The canoe is the quintessential boat for traveling the remote north. What outdoors enthusiast has not imagined themselves slipping quietly along some remote lake casting for northern pike, or stalking a majestic bull moose while quietly paddling a canoe? Yet using a canoe in Alaska calls attention to some unique challenges that must be met. Hard-shell canoes are difficult to transport by air, so using them in remote locations is a challenging and expensive prospect. Inflatable canoes offer portability, but at the cost of performance. For someone looking to purchase a canoe for Alaska waters, the choices are not simple.

Jack Mosby testing a Grabner inflatable canoe on Eagle River, Alaska

Inflatable Canoes and Kayaks

Today's canoeist has many options when it comes to inflatable canoes and kayaks. Variations in length, width, tube diameter, color and hull configuration are just a few of the options available.

Inflatable canoes are made with either rubber or plastic. Keep in mind that rubber flexes more easily than plastic, so a canoe made of rubber (CSM or neoprene) may actually fold in half (taco) on steep drops or in high waves. This is because the narrow configuration of the hull does not counter the innate flexibility of the material adequately. Plastic canoes (PVC or urethane) can flex under extreme conditions, however this is the exception rather than the rule. Most floaters prefer a stiffer boat over a flexible one, however there are features found in some rubber boats that cannot be found on any of the plastic boats on the market. A purchaser may figure that the flex issue is less important than other features they find. For more details on the performance differences between plastic and rubber, see our Introduction to Inflatable Boats page.

For purposes of discussion, let's begin our look at canoes by organizing them by size / carrying capacity.

Styles of Inflatable Canoes and Kayaks

Canoes and kayaks come in several hull configurations. These designs must be considered in light of the type of water a person intends to float and the loads that will be hauled.

Traditional DesignPat and Heather Fleming run an Alaska Series Tripper 17 through it's paces on Eagle River, Alaska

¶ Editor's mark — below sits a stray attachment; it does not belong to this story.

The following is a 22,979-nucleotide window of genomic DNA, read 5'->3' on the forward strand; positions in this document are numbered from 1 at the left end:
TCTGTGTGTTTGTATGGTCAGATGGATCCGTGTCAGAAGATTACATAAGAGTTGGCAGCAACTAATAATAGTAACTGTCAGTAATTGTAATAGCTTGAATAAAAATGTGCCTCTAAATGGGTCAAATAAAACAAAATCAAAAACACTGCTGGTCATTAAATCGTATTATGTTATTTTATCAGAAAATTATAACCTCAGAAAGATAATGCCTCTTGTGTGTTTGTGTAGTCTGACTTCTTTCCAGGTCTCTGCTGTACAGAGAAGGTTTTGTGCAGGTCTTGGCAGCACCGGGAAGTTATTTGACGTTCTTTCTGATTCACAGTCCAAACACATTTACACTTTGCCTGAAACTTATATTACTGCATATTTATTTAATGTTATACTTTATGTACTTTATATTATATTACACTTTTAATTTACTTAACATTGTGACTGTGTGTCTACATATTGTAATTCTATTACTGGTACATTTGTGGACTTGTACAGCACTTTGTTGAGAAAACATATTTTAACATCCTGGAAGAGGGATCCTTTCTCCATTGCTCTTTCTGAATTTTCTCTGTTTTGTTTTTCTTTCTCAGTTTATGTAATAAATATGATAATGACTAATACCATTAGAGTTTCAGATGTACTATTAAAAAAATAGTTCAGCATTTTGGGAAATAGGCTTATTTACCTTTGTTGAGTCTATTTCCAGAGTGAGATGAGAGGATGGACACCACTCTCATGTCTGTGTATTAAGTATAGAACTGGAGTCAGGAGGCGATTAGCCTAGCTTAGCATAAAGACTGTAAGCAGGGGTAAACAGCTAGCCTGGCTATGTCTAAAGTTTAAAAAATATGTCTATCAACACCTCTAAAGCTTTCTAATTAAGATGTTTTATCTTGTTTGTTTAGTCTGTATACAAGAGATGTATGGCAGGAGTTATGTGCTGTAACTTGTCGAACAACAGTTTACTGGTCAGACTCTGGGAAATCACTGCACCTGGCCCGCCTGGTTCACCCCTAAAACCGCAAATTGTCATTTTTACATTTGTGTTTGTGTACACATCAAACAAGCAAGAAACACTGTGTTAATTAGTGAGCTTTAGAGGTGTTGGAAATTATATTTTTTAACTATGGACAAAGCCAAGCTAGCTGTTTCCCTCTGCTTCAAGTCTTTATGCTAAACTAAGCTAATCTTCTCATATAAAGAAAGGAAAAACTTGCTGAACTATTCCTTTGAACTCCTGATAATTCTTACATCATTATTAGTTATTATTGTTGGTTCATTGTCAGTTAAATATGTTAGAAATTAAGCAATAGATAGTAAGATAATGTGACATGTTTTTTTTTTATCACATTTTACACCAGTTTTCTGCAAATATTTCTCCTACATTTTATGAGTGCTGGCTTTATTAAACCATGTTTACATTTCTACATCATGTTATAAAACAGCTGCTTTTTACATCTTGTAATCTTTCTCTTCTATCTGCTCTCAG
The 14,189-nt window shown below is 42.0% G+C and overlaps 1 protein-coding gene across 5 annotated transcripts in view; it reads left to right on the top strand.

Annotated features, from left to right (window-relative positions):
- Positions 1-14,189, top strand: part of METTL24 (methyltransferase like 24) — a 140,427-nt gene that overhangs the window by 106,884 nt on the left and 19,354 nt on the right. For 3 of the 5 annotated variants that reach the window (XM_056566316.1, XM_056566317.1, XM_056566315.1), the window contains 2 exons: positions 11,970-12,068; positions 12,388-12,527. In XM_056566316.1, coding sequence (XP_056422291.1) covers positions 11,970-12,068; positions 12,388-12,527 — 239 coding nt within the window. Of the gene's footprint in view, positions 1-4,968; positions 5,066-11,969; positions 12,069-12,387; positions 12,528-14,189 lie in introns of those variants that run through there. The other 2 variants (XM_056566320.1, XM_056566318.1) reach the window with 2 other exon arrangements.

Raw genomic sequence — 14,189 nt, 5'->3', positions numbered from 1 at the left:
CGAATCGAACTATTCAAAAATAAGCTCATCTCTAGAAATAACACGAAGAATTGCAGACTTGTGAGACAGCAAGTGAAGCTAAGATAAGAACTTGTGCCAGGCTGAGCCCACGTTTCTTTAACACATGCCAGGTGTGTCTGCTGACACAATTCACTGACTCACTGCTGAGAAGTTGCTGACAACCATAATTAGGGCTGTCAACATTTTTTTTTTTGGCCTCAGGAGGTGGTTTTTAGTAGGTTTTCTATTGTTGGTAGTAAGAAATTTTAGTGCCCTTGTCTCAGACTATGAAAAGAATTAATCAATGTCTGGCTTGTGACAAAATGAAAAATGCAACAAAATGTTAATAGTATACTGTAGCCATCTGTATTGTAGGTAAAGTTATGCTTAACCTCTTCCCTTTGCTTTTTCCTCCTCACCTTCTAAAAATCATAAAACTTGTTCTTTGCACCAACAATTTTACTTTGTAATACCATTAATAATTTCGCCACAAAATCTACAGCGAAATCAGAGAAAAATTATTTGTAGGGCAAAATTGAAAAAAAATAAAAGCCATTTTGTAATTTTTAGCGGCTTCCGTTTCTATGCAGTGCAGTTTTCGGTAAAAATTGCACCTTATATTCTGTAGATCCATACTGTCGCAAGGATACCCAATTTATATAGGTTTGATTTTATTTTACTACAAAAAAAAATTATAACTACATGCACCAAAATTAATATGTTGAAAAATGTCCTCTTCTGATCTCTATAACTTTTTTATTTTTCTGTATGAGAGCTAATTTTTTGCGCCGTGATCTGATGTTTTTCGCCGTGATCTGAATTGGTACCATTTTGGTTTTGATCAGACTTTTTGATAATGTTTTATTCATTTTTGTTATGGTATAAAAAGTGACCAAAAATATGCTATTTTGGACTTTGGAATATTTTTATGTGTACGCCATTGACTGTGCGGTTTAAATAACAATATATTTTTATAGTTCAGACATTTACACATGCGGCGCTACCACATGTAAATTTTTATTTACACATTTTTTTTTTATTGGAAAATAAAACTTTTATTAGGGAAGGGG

In most cases the traditional upswept, pointed bow and stern have been abandoned by manufacturers, because it is hard to replicate in an inflatable boat without compromising interior space. Currently there are a handful of traditional designs on the market that have managed to make it work, most notably those offered by Grabner. Their "Adventure" series uses a relatively flat upswept bow that is edged in front by what Grabner calls a "Bow Reinforcement Strake"; a piece of hard curved plastic that provides excellent abrasion protection for the seam. This design was originated by Metzler, but was sold to Grabner when Metzler went out of business. Another Metzler design incorporates an inflatable bow and stern that gets its flat upswept profile from I-beams that attach the hull fabric to the other side of each tube. This design has been replicated by Jim King's Alaska Series in their "14.3 Explorer" and "Tripper 17" boats, and remains popular with canoeists who favor a traditional design. Pristine Ventures out of Fairbanks has designed the Pioneer X-Stream, which incorporates a drop-stitched floor, offering good tracking. The floor fits into a pocket and it can be removed for portaging if necessary. This boat is made with 32 oz. PVC. They also produce the Legend, a 13' boat made of the same materials.

Flat Canoe DesignsAIRE Traveler on a remote moose hunt in Alaska

Several companies make canoes with pointed bows and a flat tube profile (no significantly upswept bow). Because the bow is relatively flat, care must be taken in these boats to avoid splash-over in rough water. Incept's canoes come in various lengths that incorporate this design, as do others such as the AIRE Traveler.

This picture shows Alaska float hunter Tracey Harmon with a heavy-laden AIRE Traveler. The Traveler is made of PVC, which lends itself well to dragging through shallow water. The material is so slick that some hunters use the boat as a toboggan, dragging meat and gear over the tundra on long portages.

The Traveler is also made in another configuration, which incorporates a transom attached to the back, for the purpose of running a small outboard. This boat is the Power Traveler, and it could be the ideal choice for anyone floating long, slow rivers where downstream speed is important.

Sled-Style BoatsSOAR Pro Pioneer on a remote Alaska hunt

A "sled" canoe is a design that opens the bow and stern sections, creating two parallel tubes that are tapered at each end. Connecting the tubes is a ribbed I-beam inflatable floor, and a fabric piece that forms a deck in both the bow and the stern. From a performance standpoint, sleds tend to plow rather than part the water like a traditional hull. This becomes accentuated with heavy loads, and increases the boat's resistance to rowing and paddling.